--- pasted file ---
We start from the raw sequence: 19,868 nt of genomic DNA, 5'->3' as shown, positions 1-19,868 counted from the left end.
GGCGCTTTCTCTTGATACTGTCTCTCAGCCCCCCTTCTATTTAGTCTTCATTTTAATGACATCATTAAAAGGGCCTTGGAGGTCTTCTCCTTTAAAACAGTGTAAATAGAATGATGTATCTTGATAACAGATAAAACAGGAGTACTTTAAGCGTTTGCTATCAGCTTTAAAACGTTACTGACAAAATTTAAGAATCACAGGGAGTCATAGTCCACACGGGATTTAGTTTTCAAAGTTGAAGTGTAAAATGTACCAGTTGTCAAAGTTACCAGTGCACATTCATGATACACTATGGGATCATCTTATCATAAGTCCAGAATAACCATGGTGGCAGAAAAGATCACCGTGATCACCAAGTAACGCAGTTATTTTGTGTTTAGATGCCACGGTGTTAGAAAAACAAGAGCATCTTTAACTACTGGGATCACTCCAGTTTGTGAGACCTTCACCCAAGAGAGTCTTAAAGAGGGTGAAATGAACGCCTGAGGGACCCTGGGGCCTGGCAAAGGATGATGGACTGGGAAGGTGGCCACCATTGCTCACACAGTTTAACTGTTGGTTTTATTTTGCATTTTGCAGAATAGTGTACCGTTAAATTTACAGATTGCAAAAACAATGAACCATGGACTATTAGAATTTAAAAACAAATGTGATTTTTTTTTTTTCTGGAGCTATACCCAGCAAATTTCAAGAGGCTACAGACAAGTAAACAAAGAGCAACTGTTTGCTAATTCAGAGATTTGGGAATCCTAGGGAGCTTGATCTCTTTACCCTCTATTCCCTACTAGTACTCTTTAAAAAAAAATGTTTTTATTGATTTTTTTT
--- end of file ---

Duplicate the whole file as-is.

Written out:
We start from the raw sequence: 19,868 nt of genomic DNA, 5'->3' as shown, positions 1-19,868 counted from the left end.
GGCGCTTTCTCTTGATACTGTCTCTCAGCCCCCCTTCTATTTAGTCTTCATTTTAATGACATCATTAAAAGGGCCTTGGAGGTCTTCTCCTTTAAAACAGTGTAAATAGAATGATGTATCTTGATAACAGATAAAACAGGAGTACTTTAAGCGTTTGCTATCAGCTTTAAAACGTTACTGACAAAATTTAAGAATCACAGGGAGTCATAGTCCACACGGGATTTAGTTTTCAAAGTTGAAGTGTAAAATGTACCAGTTGTCAAAGTTACCAGTGCACATTCATGATACACTATGGGATCATCTTATCATAAGTCCAGAATAACCATGGTGGCAGAAAAGATCACCGTGATCACCAAGTAACGCAGTTATTTTGTGTTTAGATGCCACGGTGTTAGAAAAACAAGAGCATCTTTAACTACTGGGATCACTCCAGTTTGTGAGACCTTCACCCAAGAGAGTCTTAAAGAGGGTGAAATGAACGCCTGAGGGACCCTGGGGCCTGGCAAAGGATGATGGACTGGGAAGGTGGCCACCATTGCTCACACAGTTTAACTGTTGGTTTTATTTTGCATTTTGCAGAATAGTGTACCGTTAAATTTACAGATTGCAAAAACAATGAACCATGGACTATTAGAATTTAAAAACAAATGTGATTTTTTTTTTTTCTGGAGCTATACCCAGCAAATTTCAAGAGGCTACAGACAAGTAAACAAAGAGCAACTGTTTGCTAATTCAGAGATTTGGGAATCCTAGGGAGCTTGATCTCTTTACCCTCTATTCCCTACTAGTACTCTTTAAAAAAAAATGTTTTTATTGATTTTTTTT